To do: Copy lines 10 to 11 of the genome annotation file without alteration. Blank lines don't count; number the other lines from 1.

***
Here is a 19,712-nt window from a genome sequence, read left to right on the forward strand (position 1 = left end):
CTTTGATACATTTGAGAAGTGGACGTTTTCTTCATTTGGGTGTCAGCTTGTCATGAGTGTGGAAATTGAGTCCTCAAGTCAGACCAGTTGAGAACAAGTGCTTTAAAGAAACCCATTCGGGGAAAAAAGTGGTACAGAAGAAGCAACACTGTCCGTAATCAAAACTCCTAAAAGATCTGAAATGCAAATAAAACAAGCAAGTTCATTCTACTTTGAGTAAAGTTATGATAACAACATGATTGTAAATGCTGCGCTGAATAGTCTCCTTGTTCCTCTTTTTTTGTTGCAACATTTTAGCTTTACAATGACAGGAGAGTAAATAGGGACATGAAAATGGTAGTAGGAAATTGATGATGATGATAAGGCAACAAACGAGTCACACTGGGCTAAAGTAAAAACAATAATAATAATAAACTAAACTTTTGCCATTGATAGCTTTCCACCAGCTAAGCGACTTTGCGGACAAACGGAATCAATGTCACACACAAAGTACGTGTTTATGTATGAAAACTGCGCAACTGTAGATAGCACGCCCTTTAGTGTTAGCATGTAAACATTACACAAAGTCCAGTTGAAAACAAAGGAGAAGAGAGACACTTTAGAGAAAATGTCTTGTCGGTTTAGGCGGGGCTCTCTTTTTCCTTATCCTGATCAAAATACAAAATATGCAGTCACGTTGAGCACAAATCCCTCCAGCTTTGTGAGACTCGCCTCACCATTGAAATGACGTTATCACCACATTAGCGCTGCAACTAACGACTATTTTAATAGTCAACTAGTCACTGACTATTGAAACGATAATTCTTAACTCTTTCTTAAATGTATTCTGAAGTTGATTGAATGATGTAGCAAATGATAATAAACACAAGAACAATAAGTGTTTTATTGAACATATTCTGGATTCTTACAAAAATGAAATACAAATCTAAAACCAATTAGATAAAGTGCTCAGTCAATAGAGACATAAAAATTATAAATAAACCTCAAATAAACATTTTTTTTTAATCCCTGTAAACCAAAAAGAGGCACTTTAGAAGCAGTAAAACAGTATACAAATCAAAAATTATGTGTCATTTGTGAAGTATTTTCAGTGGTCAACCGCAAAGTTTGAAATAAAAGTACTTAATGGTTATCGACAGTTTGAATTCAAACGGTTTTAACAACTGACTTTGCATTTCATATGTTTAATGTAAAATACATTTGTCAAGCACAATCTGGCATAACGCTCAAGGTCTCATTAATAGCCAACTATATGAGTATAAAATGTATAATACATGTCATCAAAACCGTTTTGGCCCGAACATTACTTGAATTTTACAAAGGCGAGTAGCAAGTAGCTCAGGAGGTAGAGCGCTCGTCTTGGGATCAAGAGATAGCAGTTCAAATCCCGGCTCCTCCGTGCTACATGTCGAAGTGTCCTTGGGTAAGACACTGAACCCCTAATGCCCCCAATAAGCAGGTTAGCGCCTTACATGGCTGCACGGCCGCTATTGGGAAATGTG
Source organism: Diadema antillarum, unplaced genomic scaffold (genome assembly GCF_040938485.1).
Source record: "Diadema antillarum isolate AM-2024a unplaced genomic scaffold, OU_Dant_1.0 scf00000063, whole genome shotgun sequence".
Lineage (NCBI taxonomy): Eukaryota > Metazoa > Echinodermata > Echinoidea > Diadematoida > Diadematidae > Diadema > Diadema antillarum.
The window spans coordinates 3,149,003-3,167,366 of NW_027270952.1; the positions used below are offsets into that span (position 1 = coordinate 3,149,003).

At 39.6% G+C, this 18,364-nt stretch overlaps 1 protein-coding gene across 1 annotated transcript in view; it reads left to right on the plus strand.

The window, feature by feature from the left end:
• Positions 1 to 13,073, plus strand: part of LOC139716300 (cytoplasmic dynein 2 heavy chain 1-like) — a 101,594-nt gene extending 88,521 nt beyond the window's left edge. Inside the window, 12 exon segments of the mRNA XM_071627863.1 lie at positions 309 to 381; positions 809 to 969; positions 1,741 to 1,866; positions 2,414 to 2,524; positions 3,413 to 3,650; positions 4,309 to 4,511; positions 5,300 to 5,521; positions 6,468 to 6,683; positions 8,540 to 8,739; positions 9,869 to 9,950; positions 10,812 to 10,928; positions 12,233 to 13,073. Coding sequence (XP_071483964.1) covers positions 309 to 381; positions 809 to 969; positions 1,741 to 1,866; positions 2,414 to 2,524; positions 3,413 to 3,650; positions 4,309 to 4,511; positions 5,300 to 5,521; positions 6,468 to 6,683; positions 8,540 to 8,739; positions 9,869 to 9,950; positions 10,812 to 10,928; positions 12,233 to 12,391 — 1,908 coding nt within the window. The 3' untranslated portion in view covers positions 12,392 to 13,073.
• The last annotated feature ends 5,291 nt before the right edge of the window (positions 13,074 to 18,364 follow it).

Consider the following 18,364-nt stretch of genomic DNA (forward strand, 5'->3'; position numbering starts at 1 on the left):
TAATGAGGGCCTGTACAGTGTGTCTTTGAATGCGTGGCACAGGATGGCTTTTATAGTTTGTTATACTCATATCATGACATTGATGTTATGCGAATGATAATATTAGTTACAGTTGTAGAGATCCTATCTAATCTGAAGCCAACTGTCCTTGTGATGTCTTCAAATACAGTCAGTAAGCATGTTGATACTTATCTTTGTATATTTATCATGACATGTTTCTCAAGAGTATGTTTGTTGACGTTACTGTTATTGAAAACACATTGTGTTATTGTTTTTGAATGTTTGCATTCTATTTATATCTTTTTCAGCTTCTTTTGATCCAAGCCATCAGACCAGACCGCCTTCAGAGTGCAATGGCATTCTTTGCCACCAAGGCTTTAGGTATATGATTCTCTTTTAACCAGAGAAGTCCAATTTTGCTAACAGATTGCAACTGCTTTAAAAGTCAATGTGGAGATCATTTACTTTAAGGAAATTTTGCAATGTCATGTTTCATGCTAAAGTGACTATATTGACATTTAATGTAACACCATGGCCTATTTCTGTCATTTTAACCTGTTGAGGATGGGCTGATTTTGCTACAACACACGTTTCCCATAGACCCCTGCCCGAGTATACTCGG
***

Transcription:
• The last annotated feature ends 5,291 nt before the right edge of the window (positions 13,074 to 18,364 follow it).

Consider the following 18,364-nt stretch of genomic DNA (forward strand, 5'->3'; position numbering starts at 1 on the left):